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Schriftenreihe des Europa Institutes Budapest, Band 11:173–185.


Hungarian Water Resources Management and its Strategic Driving Forces


Natural and hydrographical conditions

Hungary is located in the catchment area of River Danube, at the bottom of the central basin of one of the closest rings of mountains on earth. Eighty-four per cent of its territory is less than 200 m above sea level. The proportion of areas without an outflow, or subject to inundations, is great. Several major shallow lakes of Europe are situated here, including the largest one, Lake Balaton. The rivers arrive from three directions in a fan-shape and leave the area in the fourth one, to the south.

The climate of the country is temperate, but it is under strong continental influence. The annual average precipitation is 600 mm (with great fluctuations; it is between 300 and 1200 mm). The regional distribution of precipitation is uneven. West of River Danube there is usually a sufficient quantity of precipitation in an area where water supply is good in any way. In contrast the catchment area of River Tisza obtains little precipitation: as the average of many years shows, 54 per cent of the area gets less than 550 mm, and 80 per cent less than 600 mm. The standard deviation of the precipitation data of the Tisza-valley is much larger than that of the Danube. Consequently the deficit, in comparison to the average of many years, is also significantly larger.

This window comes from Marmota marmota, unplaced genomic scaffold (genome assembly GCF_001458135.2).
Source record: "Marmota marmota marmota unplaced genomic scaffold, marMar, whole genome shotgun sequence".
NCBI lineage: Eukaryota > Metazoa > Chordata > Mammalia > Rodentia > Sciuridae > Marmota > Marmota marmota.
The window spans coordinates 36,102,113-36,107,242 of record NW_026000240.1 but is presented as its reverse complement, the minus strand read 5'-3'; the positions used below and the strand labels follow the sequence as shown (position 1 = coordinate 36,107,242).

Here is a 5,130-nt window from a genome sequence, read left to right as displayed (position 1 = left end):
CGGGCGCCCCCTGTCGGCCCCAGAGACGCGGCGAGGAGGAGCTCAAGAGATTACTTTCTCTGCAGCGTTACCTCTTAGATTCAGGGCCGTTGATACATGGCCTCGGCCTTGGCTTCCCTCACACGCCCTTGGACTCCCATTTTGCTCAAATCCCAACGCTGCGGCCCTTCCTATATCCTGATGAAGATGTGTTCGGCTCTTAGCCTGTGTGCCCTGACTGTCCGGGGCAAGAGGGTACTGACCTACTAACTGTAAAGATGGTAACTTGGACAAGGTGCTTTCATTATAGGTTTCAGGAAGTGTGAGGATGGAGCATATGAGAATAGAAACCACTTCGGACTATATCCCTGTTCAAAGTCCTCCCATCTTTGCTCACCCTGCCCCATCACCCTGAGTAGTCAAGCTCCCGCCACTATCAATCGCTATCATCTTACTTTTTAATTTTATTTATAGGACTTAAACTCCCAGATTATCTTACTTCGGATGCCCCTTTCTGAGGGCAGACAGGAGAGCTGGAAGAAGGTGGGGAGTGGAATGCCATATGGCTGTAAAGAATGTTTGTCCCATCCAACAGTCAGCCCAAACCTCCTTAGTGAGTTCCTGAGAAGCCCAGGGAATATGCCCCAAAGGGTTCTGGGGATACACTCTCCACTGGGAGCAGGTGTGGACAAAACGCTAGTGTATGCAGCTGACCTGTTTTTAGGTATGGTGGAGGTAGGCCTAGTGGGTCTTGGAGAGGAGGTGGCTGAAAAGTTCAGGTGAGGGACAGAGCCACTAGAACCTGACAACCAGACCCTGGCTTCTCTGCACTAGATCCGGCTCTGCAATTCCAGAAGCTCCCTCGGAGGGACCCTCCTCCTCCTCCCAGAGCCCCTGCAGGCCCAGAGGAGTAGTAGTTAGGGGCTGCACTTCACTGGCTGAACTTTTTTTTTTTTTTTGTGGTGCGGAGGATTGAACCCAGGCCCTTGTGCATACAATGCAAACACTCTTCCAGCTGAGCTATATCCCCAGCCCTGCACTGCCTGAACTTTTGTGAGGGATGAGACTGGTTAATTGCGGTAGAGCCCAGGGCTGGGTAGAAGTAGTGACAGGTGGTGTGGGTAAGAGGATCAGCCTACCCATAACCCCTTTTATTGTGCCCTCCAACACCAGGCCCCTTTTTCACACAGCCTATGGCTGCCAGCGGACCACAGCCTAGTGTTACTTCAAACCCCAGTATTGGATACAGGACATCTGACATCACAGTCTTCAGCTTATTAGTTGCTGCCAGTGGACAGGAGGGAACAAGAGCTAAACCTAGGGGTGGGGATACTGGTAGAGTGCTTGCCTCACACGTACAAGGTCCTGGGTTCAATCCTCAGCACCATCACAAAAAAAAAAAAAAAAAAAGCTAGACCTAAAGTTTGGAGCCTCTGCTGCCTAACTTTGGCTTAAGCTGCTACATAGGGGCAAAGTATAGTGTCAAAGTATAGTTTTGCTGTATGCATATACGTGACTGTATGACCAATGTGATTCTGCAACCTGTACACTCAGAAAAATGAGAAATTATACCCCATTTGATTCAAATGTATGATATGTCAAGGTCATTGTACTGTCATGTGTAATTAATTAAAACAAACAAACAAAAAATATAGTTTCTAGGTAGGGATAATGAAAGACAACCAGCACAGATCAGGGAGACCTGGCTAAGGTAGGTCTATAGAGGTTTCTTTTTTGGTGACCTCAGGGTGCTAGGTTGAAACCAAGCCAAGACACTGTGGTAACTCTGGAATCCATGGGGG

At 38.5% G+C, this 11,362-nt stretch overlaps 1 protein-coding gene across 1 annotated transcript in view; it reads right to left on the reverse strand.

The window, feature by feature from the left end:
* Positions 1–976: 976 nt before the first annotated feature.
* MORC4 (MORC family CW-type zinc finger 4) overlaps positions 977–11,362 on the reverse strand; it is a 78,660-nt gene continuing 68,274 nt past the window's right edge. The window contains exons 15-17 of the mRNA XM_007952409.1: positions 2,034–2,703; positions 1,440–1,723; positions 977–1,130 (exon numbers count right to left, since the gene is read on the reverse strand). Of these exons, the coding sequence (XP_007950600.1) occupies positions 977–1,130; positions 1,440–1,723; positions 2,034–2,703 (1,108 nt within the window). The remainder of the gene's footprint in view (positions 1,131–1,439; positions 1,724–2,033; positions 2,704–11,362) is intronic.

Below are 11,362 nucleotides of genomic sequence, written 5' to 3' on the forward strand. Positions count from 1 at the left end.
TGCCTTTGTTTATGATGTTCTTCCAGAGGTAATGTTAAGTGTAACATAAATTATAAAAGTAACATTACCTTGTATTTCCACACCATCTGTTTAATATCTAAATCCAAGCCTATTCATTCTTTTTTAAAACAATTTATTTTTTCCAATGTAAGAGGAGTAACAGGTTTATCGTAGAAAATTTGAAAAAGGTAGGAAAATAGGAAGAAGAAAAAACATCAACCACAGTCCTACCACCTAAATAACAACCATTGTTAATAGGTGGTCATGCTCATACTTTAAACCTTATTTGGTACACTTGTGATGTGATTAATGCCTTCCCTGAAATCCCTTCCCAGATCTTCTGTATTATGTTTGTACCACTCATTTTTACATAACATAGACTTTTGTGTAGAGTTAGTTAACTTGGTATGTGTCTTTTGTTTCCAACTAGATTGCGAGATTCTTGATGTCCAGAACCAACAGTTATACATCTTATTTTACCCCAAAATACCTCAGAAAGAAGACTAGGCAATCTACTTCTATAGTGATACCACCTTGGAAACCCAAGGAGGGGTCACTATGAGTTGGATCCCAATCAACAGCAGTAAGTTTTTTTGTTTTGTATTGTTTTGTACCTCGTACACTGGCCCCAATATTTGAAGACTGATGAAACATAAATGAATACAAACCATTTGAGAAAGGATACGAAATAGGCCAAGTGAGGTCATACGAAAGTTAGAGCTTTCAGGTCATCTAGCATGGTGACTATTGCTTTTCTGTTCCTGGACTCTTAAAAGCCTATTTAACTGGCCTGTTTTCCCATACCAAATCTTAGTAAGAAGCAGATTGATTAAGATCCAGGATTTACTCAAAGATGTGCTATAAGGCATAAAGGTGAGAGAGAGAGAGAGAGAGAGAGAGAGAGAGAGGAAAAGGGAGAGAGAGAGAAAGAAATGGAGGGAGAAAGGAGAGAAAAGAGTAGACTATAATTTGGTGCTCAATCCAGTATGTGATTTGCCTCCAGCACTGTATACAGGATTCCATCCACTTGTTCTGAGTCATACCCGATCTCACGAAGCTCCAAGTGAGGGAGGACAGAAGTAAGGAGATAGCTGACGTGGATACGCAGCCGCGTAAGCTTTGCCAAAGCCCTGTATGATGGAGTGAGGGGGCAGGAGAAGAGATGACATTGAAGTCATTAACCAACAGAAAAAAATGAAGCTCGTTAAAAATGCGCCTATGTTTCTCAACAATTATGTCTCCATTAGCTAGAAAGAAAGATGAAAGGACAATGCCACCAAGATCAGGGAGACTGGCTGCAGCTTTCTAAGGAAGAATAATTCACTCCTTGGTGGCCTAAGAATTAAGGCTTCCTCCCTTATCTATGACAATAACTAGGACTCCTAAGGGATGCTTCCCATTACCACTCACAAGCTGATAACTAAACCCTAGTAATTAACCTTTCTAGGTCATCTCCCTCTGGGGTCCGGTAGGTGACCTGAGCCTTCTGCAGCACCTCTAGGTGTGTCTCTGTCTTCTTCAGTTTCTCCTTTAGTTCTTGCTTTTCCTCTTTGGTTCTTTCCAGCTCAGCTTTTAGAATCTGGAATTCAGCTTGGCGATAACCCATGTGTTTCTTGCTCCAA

Floods and excess water

The rate of flow of our major rivers is determined by hydro-meteorological conditions outside the country, hence it is an extreme one: the characteristic low flow at entry of the Danube is 570 m3/second and of the Tisza is 45 m3/second, whereas their biggest flow at floods is 10,300 m3/second and 3,550 m3/second, respectively. The seasonal variations of precipitation are great: autumns and springs are often accompanied by a harmful quantity of surplus water. On flat areas the water causes temporary inundations. The deeper parts, consisting of almost one-fourth of the country, are threatened by floods. At other flat areas it is excess or inland waters of different extent and frequency which may cause inundations, affecting altogether 52 per cent of the area of the country and two-thirds of the cultivated land. The Danube overflows its banks every 2 to 3 years, and the Tisza leaves its bed every 1.5 to 2 years on an average. Major floods occur on the Danube every 10 to 12, and on the Tisza every 5 to 6 years. The duration of significant floods at the upper stretches of the rivers is 5 to 20 days, and 15 to 120 days at the middle reaches (such a long period is not characteristic of other European rivers). The flow of the tributaries and their upper courses are often turbulent. In the region of the Upper Tisza and at the Rivers Körös the water level may rise by 8 to 10 meters within 28 to 36 hours of a significant precipitation. The area of 21,300 km2 endangered by floods is the largest in Europe.

Flood control is an issue of safety as well as of economy: among others it protects 628 residential areas (including 60 towns) and 2.3 million people, 32 per cent of the railway lines, 15 per cent of roads and, indirectly, national wealth of the value of about 5000 billion Forints (about 20 billion dollars).

According to Hungarian regulations, dikes should be designed with a safety height of 1,0 to 1,5 meters, for withholding the height and force of extreme floods occurring without ice once in hundred years. Flood control has been successful in this century and during the past decades as well, despite the fact that only 60 per cent of the dikes meet the above requirements. The situation is least satisfactory in the Tisza-valley, consisting of 75 per cent of the flood area, where that proportion is only 52 per cent.